The funeral home’s attorney, John Bursch, told the court, “Treating women and men equally does not mean employers have to treat men as women. That’s because sex and transgender status are independent concepts.” He and the Solicitor General refused to recognize transgender women, instead referring to them as “a man who identifies as a woman”. They said that Congress never included protections for a transgender classification independent of sex. Once again, the Solicitor General referred the Court to the fact that Congress had not yet amended Title VII to include separate protections for gender identity and sexual orientation.
It is always difficult to know what Supreme Court Justices are thinking just by listening to the oral arguments. Still, these hearings are the first opportunity attorneys and advocates have to gauge where the newly appointed Justices may fall on the issues of LGBTQ employee protections.
Several judges asked whether the employees were asking the Court to change the language of the statute to expand protections against transgender and sexual orientation discrimination. Justice Ginsburg and Chief Justice Roberts pushed for clarity on what Congress meant to do in 1964. Justices also asked whether this could be considered a “bona fide occupational qualification” to justify treating men and women differently, and whether there should be a religious exemption for employers who maintained sincerely held religious beliefs.
The Justices also spent a significant amount of time trying to anticipate the kinds of cases that could arise if they ruled in favor of protections for transgender employees on the basis of sex. They debated how the law could apply to sex-segregated bathrooms and sports teams.
At the end of the arguments, it seemed most of the Justices were leaning in their predicted directions. The Court’s 4 liberal Justices appeared to side with the employees while the more conservative Justices favored the employers. However, recently-appointed Justice Gorsch surprised commentators by asking questions that tended to swing in favor of LGBTQ protections. Even Justice Kavanaugh asked the employers’ attorney how the Court could distinguish “between the literal meaning of ‘because of sex’ and the ordinary meaning of ‘because of sex.’”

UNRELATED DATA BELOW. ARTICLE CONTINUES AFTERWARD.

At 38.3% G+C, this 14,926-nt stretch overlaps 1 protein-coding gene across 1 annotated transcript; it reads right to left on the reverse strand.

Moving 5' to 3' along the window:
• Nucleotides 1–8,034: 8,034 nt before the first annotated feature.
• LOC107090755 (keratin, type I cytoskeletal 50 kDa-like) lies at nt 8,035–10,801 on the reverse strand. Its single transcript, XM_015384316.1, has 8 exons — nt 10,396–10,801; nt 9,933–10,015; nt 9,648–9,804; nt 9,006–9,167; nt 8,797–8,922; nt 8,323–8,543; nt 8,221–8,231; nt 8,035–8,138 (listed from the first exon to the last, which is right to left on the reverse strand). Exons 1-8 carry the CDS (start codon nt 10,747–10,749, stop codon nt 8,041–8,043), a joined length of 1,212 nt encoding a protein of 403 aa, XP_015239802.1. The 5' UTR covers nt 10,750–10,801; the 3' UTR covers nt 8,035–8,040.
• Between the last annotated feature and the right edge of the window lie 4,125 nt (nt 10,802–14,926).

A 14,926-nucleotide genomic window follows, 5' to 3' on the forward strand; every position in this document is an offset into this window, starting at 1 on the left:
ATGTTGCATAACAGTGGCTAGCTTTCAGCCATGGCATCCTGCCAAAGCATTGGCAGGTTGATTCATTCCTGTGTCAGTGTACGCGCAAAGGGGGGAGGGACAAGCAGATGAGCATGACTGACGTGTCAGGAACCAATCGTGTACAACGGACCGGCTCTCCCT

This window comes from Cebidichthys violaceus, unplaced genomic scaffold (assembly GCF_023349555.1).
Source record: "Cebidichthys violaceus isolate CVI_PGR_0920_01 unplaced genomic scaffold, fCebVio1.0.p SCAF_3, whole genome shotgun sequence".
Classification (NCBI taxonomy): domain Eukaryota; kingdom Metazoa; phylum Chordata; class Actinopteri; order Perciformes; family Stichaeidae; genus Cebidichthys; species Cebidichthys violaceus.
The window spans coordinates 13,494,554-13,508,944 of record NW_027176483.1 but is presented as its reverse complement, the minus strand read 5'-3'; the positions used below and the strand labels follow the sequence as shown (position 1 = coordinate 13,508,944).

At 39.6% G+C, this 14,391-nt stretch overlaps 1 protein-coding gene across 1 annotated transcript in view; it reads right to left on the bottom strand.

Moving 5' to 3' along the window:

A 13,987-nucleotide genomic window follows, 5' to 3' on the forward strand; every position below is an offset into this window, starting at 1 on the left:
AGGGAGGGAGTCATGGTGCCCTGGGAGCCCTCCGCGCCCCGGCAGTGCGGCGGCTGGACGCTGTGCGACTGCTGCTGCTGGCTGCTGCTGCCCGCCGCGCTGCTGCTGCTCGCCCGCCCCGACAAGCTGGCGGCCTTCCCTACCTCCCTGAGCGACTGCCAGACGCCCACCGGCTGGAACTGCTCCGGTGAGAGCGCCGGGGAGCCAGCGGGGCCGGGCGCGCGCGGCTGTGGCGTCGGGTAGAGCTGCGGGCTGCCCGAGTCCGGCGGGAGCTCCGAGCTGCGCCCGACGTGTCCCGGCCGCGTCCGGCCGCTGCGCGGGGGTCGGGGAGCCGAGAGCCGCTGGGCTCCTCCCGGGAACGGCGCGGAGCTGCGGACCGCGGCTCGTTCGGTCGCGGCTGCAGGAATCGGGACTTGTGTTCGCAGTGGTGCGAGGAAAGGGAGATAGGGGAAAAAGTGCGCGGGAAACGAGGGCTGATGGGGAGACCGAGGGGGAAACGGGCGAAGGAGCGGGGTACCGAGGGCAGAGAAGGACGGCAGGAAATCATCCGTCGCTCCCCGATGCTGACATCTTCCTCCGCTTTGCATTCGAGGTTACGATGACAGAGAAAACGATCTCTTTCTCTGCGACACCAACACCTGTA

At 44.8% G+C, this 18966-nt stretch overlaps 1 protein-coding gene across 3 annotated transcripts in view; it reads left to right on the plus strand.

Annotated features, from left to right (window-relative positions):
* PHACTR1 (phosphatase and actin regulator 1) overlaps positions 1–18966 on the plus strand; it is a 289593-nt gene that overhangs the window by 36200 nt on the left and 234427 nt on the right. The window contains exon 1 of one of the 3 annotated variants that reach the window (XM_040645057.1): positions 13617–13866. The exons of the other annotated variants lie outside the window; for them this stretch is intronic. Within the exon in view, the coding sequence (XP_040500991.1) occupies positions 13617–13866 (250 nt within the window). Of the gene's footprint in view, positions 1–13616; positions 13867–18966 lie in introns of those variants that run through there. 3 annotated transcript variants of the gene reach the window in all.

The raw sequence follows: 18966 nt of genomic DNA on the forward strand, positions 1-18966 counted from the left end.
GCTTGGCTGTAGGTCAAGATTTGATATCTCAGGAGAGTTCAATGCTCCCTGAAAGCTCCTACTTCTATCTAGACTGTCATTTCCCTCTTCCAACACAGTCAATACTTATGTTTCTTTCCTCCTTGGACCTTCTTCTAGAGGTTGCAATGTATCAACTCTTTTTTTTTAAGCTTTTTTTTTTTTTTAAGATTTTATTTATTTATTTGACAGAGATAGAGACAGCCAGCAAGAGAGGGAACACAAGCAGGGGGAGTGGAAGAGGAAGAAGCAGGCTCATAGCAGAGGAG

The oral arguments may be over, but that doesn’t mean advocates and attorneys can expect a decision soon. Most commentators believe the Court will wait until June 2020 to issue its decision, as it has in many other LGBTQ cases. At the same time, the U.S. House of Representatives have passed the Equality Act, which would explicitly add sexual orientation and gender identity to the list of protected traits under Title VII, though the Senate has not yet taken up the matter. Given the statements of certain key senators, it seems unlikely they will vote in favor of the law.
Even if the Supreme Court and Congress both fail to act to protect against transgender and sexual orientation discrimination, residents in many states, including New York, can still turn to their state Human Rights laws for additional protections. However, residents of other states, including the states where Aimee Stephens, Gerald Bostock and Donald Zarda were employed, could be left without important protections available to their cisgendered and straight coworkers.
At Eisenberg & Baum, we understand the importance of federal civil rights protection for gay and trans* Americans. Our employment discrimination attorneys, help LGBTQ workers protect their rights under Title VII, and state civil rights laws. We stay on top of changes in the law, so that you know we are using the best strategies against the discrimination you face at work. If you have been the victim of transgender or sexual orientation discrimination, contact us. We'll meet with you and help create a strategy that protects you and moves you closer to equality.